Meanwhile, Philip Pines, who had been knocking at the locked office door to meet the doctor for a dinner engagement, heard the shots. Pines had been acting as a bodyguard for the Thomashefsky since Monday’s knife attack.
With the help of building staff, Pines broke into the office, found the two gunshot victims, and called for help.
Thomashefsky was taken to the Jewish Hospital of Brooklyn — the institution where Agnes’s father was superintendent. 
After investigating the scene and interviewing the doctor, police reported they believed the case was one of “attempted murder and suicide.”
Lewis Birdseye refused to believe her daughter could have committed the crime and killed herself. 
“Agnes did not do this,” he told the Associated Press. “I’ll get to the bottom of it despite Dr. Thomashefsky’s story.”
He theorized that a third party had shot the two. “In support of his theory [he] pointed out that several chairs had been overturned as though in a struggle,” The New York Times reported. “The authorities tried vainly to convince him of the correctness of their theory.”
There were other puzzling details and reports. Engagement and wedding rings were found in Birdseye’s purse, but authorities never explained how they may have been related to the shootings. There were reports that Birdseye and Thomashefsky had quarreled, and that Agnes had a black eye.
Dr. Thomashefsky underwent months of treatments before being sent home from the hospital. Confined to a wheelchair, he never practiced again, and instead lived with his mother in an apartment at the Half Moon Hotel in Coney Island, where he died five years after the shooting. His death at age 39 was reported to have been due to complications from the gunshot injury.
He is said to have spent his last years writing plays and movie scripts. None was ever produced.
“Titian-haired Agnes Birdseye” was buried Saturday, Aug. 15, “in the little cemetery in Branchville,” the Norwalk Hour said. “Few spectators gathered to watch the final services for the young girl who was formerly a member of the choir of the Georgetown Congregational Church.”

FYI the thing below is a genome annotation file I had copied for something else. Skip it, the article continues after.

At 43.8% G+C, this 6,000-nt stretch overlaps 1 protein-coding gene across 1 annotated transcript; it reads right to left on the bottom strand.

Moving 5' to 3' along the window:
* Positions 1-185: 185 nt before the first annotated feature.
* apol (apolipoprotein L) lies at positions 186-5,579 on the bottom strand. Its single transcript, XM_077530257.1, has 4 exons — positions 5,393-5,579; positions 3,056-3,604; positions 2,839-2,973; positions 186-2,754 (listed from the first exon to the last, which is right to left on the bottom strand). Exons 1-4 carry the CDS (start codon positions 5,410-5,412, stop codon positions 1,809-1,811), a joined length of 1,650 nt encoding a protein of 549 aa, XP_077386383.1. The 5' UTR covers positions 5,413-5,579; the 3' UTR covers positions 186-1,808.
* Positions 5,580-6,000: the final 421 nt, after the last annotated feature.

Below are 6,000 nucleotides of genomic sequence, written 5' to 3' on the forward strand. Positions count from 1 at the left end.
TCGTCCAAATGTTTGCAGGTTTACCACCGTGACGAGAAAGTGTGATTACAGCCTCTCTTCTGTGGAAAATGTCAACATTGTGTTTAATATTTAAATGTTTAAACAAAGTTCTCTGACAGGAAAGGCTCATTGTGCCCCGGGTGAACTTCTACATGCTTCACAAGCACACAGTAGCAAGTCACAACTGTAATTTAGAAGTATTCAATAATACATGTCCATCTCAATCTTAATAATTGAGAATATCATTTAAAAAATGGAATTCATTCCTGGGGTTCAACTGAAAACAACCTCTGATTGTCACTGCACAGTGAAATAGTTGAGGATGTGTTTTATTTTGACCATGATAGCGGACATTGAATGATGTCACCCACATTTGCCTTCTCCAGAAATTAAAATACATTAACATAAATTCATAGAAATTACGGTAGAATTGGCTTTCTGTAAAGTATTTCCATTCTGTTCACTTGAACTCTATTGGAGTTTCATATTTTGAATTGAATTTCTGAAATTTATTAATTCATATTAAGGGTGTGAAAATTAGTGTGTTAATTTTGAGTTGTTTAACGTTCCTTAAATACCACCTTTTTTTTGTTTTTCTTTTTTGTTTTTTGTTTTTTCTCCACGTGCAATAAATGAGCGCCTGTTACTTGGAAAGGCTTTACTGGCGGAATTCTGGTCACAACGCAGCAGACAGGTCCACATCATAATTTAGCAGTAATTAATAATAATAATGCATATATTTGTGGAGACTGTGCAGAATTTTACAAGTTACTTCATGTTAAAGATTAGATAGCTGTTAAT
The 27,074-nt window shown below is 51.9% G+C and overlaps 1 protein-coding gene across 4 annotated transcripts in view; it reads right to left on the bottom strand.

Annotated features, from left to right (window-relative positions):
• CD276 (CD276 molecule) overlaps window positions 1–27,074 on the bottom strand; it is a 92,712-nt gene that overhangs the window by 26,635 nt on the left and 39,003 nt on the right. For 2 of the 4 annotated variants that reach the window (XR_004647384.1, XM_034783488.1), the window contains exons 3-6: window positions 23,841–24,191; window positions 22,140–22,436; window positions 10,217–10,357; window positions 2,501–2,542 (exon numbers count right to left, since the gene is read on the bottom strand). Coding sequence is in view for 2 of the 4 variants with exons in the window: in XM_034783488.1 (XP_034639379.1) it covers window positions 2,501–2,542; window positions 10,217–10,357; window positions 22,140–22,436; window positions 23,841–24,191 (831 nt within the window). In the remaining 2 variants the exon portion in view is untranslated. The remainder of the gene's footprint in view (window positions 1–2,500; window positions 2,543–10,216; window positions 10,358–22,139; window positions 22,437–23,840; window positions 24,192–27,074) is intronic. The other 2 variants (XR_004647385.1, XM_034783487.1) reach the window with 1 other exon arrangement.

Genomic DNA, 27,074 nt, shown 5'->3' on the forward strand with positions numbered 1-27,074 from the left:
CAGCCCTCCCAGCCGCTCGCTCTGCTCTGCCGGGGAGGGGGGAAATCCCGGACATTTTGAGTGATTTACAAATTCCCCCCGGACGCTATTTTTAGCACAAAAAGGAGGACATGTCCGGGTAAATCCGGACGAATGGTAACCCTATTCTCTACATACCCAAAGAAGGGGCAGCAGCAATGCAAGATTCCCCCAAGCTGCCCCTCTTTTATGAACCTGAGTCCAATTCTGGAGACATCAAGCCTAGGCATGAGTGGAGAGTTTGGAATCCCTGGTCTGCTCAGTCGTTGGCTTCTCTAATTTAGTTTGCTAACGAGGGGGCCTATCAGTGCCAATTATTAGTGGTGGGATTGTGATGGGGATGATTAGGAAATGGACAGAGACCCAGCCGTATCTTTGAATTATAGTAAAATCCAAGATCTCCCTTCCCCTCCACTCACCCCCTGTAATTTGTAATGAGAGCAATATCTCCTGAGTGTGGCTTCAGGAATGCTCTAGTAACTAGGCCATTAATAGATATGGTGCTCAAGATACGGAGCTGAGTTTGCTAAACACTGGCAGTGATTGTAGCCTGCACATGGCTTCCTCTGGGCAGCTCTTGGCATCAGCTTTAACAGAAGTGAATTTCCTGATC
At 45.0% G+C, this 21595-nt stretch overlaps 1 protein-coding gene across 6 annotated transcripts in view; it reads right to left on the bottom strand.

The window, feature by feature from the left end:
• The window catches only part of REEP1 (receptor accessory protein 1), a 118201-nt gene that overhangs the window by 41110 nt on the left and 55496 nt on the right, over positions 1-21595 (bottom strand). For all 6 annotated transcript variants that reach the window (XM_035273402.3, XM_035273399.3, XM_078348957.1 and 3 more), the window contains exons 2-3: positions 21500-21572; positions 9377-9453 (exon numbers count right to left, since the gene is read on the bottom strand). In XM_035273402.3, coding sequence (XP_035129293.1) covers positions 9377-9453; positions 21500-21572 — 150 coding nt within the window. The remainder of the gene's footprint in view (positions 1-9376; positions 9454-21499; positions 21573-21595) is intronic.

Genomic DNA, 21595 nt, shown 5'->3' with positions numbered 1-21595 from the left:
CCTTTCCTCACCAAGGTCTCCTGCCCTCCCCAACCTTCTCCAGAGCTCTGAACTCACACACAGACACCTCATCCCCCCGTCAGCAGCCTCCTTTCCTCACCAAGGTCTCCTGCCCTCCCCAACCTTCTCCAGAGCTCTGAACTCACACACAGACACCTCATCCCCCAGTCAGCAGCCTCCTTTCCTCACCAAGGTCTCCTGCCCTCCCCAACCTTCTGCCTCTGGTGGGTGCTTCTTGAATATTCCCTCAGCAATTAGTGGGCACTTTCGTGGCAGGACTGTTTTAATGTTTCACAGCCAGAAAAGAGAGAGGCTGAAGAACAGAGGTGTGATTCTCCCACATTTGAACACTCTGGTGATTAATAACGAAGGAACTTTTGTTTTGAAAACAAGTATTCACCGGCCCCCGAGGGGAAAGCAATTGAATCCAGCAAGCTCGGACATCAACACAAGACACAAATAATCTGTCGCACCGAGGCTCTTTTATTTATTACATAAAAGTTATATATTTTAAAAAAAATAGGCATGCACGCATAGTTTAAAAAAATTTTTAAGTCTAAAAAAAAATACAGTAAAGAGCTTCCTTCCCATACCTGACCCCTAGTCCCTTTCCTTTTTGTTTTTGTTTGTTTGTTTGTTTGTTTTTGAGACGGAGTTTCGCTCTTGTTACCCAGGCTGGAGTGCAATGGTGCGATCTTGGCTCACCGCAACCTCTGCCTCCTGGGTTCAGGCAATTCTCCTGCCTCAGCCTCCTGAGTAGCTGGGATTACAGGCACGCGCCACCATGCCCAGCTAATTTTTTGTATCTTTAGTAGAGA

Agnes Birdseye’s gravestone, giving only her name and the years of her birth and death, was
standing on Nov. 18, 1934, when a state official did a survey of all the monuments in Branchville Cemetery. 
It has since vanished. Instead, there are monuments for her parents, Lewis, who died in 1942, and Florence, 1949, along with her brother, Lewis Jr., who died in 1958. 
Also buried in the Birdseye plot is Dr. Archibald Abernethy, a native of Canada, who was a physician at the Norwich State Tuberculosis Sanitarium. Around 1930, he married Agnes’s sister, Elizabeth, probably a nurse at the same facility, and died two years later — less than a year after Agnes’s death. (His wife is not in Branchville, however; she later married Peter Thornton and moved to Florida where she died in 1980.)
What happened to the gravestone of Agnes Birdseye? Perhaps it was removed by members of the family who grew to be embarrassed by her tragic end. More likely the family removed it because they didn’t want sensation-seeking members of the public ghoulishly gawking at her gravesite.
However, it may even have been stolen by a souvenir seeker after the story resurfaced in newspapers across the country in 1936 when Milton Thomashefsky died.
A year after his daughter’s tragic death, and perhaps as a result of it, Lewis Birdseye left the world of hospital administration to become a social worker with the St. John’s Guild, a charitable organization sponsored by the Episcopal Church that focused on helping underprivileged children. 
He became widely known among the poor in New York City when he managed the guild’s Floating Hospital, a ship that mixed recreation with medical assistance. Thousands of city children in the summer took trips on the vessel, getting exposure to fresh air and the sea, and in the process receivings checkups and screenings from physicians and nurses on board. At the same time staff members would instruct parents in good child-rearing practices.
The Floating Hospital is still in operation today.